Pattern options

In order to achieve air permeability, but also for design reasons, it is possible to knit a petinet hole pattern in certain partial areas (see image right) or over the surface of the entire Knit & Wear article. Other functional or visual pattern options include single-jersey jacquards, long sized stitches, piqués, lace effect patterns, floating thread patterns, tuck patterns, cast-off patterns, knops, cables etc. These knitting techniques are produced in some cases with the needles alone and in some cases with needles and transfer elements of the machine.

CMS 730 T Knit & Wear

The patent is only possible on the CMS 730 T Knit & Wear with additional beds. As the stitches can be transferred via the additional needle beds, it is also possible to knit the Knit & Wear article with all needles according to the additional-bed transfer principle. Here the use of the additional beds during transfer enables a major reduction in the production times. Shaping is carried out by narrowing with the additional beds without additional transfer rows in a manner favourable to production. Knitting and narrowing are carried out simultaneously in one carriage stroke (see image below). Shaping during fabric processing is carried out by widening individual needles or laterally transferring stitch groups at the fabric edges from the front, back and sleeves via transfer elements. During fabric narrowing, partial areas of the Knit & Wear article are laterally transferred. High productivity is achieved by avoiding empty rows.

Special shaping, for example for use in active sportswear

The results of so-called body mapping (imaging via the various temperature zones of the human body) play a major role in the development of sports clothing. To exactly adapt the properties of the pullover to the various physical properties of the body, the pullover was divided into different areas. These areas are characterized by the selection of special yarn, or through a special knitting structure, for this patent a petinet pattern. These measures enable optimum results based on the moisture and temperature compensation of the skin.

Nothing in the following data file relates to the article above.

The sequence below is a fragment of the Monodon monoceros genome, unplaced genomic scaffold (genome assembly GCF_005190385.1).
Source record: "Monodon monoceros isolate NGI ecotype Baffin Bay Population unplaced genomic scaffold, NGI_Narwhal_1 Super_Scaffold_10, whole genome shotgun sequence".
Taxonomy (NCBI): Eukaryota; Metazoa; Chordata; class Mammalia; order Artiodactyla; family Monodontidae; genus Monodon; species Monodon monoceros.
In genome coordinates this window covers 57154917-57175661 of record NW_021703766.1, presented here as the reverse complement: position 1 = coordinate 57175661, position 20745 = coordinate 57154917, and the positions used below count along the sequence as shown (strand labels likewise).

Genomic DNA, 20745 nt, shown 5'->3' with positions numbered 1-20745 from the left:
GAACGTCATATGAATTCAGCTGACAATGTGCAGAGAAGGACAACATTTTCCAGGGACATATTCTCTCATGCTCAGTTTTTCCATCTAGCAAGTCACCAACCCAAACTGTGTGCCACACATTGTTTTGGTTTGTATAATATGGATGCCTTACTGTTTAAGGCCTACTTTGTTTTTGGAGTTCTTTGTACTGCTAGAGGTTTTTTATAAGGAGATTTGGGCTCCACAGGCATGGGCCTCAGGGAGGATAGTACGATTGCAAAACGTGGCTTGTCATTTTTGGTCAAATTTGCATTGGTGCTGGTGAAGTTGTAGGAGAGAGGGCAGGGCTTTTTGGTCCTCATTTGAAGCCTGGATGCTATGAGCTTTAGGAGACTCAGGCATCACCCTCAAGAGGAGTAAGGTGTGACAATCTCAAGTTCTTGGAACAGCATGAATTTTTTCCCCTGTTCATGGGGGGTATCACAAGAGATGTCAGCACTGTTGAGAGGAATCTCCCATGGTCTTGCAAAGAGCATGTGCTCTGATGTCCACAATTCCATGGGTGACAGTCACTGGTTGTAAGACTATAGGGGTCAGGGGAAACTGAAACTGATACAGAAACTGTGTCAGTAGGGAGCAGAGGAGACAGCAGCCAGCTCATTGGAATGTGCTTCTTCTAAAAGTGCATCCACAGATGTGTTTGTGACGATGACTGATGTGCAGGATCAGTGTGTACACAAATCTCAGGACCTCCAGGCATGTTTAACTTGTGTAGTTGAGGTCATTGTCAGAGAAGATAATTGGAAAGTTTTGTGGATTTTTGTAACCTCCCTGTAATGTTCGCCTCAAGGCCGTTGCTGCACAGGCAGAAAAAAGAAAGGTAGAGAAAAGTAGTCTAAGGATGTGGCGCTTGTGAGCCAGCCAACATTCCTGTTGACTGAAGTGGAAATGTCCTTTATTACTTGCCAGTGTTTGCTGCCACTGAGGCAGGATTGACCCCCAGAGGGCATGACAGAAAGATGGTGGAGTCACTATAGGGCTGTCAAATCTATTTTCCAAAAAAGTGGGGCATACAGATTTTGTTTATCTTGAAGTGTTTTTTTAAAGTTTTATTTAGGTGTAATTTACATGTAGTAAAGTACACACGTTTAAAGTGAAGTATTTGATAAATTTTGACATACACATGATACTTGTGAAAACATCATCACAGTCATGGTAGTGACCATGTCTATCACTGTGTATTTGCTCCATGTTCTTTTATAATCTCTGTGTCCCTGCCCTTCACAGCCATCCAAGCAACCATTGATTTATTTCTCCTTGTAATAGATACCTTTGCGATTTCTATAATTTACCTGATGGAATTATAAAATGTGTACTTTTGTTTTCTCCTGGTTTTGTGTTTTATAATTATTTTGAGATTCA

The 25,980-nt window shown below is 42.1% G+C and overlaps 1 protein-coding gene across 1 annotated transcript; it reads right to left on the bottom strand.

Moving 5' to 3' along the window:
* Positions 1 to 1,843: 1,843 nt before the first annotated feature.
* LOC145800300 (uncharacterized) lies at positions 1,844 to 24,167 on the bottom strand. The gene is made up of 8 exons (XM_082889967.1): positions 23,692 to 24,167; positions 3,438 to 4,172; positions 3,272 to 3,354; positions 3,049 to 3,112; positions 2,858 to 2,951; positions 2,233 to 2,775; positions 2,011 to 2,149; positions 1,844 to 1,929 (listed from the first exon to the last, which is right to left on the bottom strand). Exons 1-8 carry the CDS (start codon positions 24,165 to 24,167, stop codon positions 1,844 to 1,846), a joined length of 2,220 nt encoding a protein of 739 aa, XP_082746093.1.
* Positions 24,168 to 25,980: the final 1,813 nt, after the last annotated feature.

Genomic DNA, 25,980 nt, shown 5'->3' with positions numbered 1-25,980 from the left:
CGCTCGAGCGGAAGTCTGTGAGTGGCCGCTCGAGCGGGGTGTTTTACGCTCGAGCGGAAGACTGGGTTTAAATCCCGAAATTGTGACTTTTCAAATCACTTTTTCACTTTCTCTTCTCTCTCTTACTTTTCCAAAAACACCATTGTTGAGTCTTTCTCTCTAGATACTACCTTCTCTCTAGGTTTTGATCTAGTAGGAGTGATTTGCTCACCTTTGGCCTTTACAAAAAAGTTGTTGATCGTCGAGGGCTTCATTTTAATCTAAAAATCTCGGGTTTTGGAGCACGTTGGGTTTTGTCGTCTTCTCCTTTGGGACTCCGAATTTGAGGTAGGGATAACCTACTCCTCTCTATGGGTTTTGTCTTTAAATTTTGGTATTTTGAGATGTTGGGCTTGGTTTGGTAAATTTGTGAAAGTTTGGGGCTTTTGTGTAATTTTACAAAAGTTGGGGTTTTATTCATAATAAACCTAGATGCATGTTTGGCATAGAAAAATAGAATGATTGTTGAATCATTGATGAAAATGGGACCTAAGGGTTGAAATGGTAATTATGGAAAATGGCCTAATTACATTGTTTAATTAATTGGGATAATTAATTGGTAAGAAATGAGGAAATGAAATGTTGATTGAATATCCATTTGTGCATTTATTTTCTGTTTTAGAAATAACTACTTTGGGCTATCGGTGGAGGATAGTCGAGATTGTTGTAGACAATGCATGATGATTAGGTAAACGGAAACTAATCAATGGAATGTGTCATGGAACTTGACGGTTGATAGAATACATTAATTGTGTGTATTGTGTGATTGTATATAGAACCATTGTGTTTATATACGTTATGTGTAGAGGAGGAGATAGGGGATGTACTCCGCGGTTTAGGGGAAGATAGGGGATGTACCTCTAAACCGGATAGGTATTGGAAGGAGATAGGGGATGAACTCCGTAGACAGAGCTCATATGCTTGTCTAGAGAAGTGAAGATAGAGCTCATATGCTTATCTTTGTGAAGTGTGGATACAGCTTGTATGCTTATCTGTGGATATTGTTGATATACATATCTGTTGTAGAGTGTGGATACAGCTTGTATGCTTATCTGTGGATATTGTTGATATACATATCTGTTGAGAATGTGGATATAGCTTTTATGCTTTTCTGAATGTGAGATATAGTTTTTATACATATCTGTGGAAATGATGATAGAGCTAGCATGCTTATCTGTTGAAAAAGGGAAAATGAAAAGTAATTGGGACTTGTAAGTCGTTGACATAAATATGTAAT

The special feature of the pullover lies in its shaping. The posture of the cyclist was taken into account by extending the back section of the pullover (see image right). This measure prevents the lower section of the back from cooling down and therefore ensures optimal ergonomic wearing comfort for the athlete.To prevent the sleeves from sliding up, a thumb opening was worked into the sleeve seam and the section for the ball of the thumb was expanded. (see image left).

Consecutive narrowing of the fabric width, fabric edges and imitated seam areas in which stitches are only formed with every second needle and jersey stitches that alternate with purl stitches by rows, plain stitch areas (jersey stitches) on the sleeves and in the front and back, lace effect pattern in the front piece. The knitting techniques are shown in the area of the C-C line and are produced without empty rows.